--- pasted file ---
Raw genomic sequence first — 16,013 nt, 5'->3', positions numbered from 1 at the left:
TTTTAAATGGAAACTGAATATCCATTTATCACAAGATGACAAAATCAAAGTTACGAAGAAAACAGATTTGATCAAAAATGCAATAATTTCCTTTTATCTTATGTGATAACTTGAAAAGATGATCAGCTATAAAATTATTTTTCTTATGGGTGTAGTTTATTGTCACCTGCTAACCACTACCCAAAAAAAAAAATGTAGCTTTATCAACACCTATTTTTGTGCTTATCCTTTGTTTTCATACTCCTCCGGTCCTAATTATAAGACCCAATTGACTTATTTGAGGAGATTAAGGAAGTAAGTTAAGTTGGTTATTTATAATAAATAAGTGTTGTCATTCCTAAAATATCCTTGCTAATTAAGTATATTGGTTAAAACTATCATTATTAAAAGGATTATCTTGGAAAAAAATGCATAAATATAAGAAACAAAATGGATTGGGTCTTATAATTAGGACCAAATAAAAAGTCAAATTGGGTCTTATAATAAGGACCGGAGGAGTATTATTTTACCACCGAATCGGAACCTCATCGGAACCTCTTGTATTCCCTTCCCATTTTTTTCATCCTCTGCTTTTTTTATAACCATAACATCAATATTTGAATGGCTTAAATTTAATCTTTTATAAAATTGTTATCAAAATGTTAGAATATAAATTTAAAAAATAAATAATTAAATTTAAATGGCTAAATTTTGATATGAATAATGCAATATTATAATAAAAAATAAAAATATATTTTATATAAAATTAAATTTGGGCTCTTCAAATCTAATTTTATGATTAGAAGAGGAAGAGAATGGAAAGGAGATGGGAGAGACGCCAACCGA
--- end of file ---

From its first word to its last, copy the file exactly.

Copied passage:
Raw genomic sequence first — 16,013 nt, 5'->3', positions numbered from 1 at the left:
TTTTAAATGGAAACTGAATATCCATTTATCACAAGATGACAAAATCAAAGTTACGAAGAAAACAGATTTGATCAAAAATGCAATAATTTCCTTTTATCTTATGTGATAACTTGAAAAGATGATCAGCTATAAAATTATTTTTCTTATGGGTGTAGTTTATTGTCACCTGCTAACCACTACCCAAAAAAAAAAATGTAGCTTTATCAACACCTATTTTTGTGCTTATCCTTTGTTTTCATACTCCTCCGGTCCTAATTATAAGACCCAATTGACTTATTTGAGGAGATTAAGGAAGTAAGTTAAGTTGGTTATTTATAATAAATAAGTGTTGTCATTCCTAAAATATCCTTGCTAATTAAGTATATTGGTTAAAACTATCATTATTAAAAGGATTATCTTGGAAAAAAATGCATAAATATAAGAAACAAAATGGATTGGGTCTTATAATTAGGACCAAATAAAAAGTCAAATTGGGTCTTATAATAAGGACCGGAGGAGTATTATTTTACCACCGAATCGGAACCTCATCGGAACCTCTTGTATTCCCTTCCCATTTTTTTCATCCTCTGCTTTTTTTATAACCATAACATCAATATTTGAATGGCTTAAATTTAATCTTTTATAAAATTGTTATCAAAATGTTAGAATATAAATTTAAAAAATAAATAATTAAATTTAAATGGCTAAATTTTGATATGAATAATGCAATATTATAATAAAAAATAAAAATATATTTTATATAAAATTAAATTTGGGCTCTTCAAATCTAATTTTATGATTAGAAGAGGAAGAGAATGGAAAGGAGATGGGAGAGACGCCAACCGA